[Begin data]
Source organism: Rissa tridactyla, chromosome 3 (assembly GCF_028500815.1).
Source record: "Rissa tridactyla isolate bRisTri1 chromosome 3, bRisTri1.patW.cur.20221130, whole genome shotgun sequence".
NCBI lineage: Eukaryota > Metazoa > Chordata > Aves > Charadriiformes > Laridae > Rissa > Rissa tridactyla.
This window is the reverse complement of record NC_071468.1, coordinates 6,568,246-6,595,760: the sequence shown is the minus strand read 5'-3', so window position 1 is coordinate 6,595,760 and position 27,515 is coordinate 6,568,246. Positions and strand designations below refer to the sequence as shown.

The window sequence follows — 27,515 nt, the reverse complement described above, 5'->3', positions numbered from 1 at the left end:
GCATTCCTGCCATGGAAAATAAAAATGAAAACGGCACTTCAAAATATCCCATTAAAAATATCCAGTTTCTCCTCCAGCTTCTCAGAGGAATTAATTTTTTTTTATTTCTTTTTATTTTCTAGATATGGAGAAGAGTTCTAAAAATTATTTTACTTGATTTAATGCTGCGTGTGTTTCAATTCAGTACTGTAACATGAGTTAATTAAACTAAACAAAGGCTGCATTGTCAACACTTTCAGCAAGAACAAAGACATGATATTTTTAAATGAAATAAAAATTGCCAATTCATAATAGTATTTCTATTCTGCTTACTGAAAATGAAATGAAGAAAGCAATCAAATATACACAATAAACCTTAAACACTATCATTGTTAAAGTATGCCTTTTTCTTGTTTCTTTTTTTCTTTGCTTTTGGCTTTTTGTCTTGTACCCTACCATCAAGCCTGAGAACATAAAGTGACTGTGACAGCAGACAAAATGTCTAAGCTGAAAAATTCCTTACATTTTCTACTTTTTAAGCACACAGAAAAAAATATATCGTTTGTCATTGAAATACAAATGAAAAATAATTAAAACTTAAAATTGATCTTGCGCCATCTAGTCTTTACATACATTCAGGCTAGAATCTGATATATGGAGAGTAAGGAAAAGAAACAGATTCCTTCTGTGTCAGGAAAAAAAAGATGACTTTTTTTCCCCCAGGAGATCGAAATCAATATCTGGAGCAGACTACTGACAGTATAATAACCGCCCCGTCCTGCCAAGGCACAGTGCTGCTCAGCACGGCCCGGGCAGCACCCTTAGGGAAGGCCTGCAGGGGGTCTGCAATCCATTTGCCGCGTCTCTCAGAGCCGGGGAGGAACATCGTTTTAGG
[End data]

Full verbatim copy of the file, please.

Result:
Source organism: Rissa tridactyla, chromosome 3 (assembly GCF_028500815.1).
Source record: "Rissa tridactyla isolate bRisTri1 chromosome 3, bRisTri1.patW.cur.20221130, whole genome shotgun sequence".
NCBI lineage: Eukaryota > Metazoa > Chordata > Aves > Charadriiformes > Laridae > Rissa > Rissa tridactyla.
This window is the reverse complement of record NC_071468.1, coordinates 6,568,246-6,595,760: the sequence shown is the minus strand read 5'-3', so window position 1 is coordinate 6,595,760 and position 27,515 is coordinate 6,568,246. Positions and strand designations below refer to the sequence as shown.

The window sequence follows — 27,515 nt, the reverse complement described above, 5'->3', positions numbered from 1 at the left end:
GCATTCCTGCCATGGAAAATAAAAATGAAAACGGCACTTCAAAATATCCCATTAAAAATATCCAGTTTCTCCTCCAGCTTCTCAGAGGAATTAATTTTTTTTTATTTCTTTTTATTTTCTAGATATGGAGAAGAGTTCTAAAAATTATTTTACTTGATTTAATGCTGCGTGTGTTTCAATTCAGTACTGTAACATGAGTTAATTAAACTAAACAAAGGCTGCATTGTCAACACTTTCAGCAAGAACAAAGACATGATATTTTTAAATGAAATAAAAATTGCCAATTCATAATAGTATTTCTATTCTGCTTACTGAAAATGAAATGAAGAAAGCAATCAAATATACACAATAAACCTTAAACACTATCATTGTTAAAGTATGCCTTTTTCTTGTTTCTTTTTTTCTTTGCTTTTGGCTTTTTGTCTTGTACCCTACCATCAAGCCTGAGAACATAAAGTGACTGTGACAGCAGACAAAATGTCTAAGCTGAAAAATTCCTTACATTTTCTACTTTTTAAGCACACAGAAAAAAATATATCGTTTGTCATTGAAATACAAATGAAAAATAATTAAAACTTAAAATTGATCTTGCGCCATCTAGTCTTTACATACATTCAGGCTAGAATCTGATATATGGAGAGTAAGGAAAAGAAACAGATTCCTTCTGTGTCAGGAAAAAAAAGATGACTTTTTTTCCCCCAGGAGATCGAAATCAATATCTGGAGCAGACTACTGACAGTATAATAACCGCCCCGTCCTGCCAAGGCACAGTGCTGCTCAGCACGGCCCGGGCAGCACCCTTAGGGAAGGCCTGCAGGGGGTCTGCAATCCATTTGCCGCGTCTCTCAGAGCCGGGGAGGAACATCGTTTTAGG